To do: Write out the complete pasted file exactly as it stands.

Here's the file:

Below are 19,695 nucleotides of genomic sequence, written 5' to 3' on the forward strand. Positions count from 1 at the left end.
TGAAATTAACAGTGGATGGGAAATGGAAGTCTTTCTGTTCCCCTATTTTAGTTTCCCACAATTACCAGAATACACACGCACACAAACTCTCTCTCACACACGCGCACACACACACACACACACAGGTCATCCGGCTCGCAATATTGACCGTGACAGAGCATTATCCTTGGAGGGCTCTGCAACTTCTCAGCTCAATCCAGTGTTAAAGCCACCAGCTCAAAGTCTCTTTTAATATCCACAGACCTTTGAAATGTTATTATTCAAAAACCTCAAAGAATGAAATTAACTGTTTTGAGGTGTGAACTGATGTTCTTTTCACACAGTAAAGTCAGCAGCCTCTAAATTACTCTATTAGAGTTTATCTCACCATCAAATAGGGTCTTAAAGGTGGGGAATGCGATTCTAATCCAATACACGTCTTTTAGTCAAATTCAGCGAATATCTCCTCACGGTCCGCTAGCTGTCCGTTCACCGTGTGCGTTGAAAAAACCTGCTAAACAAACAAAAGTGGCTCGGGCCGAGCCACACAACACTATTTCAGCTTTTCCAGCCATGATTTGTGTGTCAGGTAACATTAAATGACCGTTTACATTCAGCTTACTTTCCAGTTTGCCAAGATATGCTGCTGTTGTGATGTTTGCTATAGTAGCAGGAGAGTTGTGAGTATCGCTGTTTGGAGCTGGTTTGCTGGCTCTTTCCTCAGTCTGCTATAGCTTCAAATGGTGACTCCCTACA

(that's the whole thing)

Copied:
Below are 19,695 nucleotides of genomic sequence, written 5' to 3' on the forward strand. Positions count from 1 at the left end.
TGAAATTAACAGTGGATGGGAAATGGAAGTCTTTCTGTTCCCCTATTTTAGTTTCCCACAATTACCAGAATACACACGCACACAAACTCTCTCTCACACACGCGCACACACACACACACACACAGGTCATCCGGCTCGCAATATTGACCGTGACAGAGCATTATCCTTGGAGGGCTCTGCAACTTCTCAGCTCAATCCAGTGTTAAAGCCACCAGCTCAAAGTCTCTTTTAATATCCACAGACCTTTGAAATGTTATTATTCAAAAACCTCAAAGAATGAAATTAACTGTTTTGAGGTGTGAACTGATGTTCTTTTCACACAGTAAAGTCAGCAGCCTCTAAATTACTCTATTAGAGTTTATCTCACCATCAAATAGGGTCTTAAAGGTGGGGAATGCGATTCTAATCCAATACACGTCTTTTAGTCAAATTCAGCGAATATCTCCTCACGGTCCGCTAGCTGTCCGTTCACCGTGTGCGTTGAAAAAACCTGCTAAACAAACAAAAGTGGCTCGGGCCGAGCCACACAACACTATTTCAGCTTTTCCAGCCATGATTTGTGTGTCAGGTAACATTAAATGACCGTTTACATTCAGCTTACTTTCCAGTTTGCCAAGATATGCTGCTGTTGTGATGTTTGCTATAGTAGCAGGAGAGTTGTGAGTATCGCTGTTTGGAGCTGGTTTGCTGGCTCTTTCCTCAGTCTGCTATAGCTTCAAATGGTGACTCCCTACA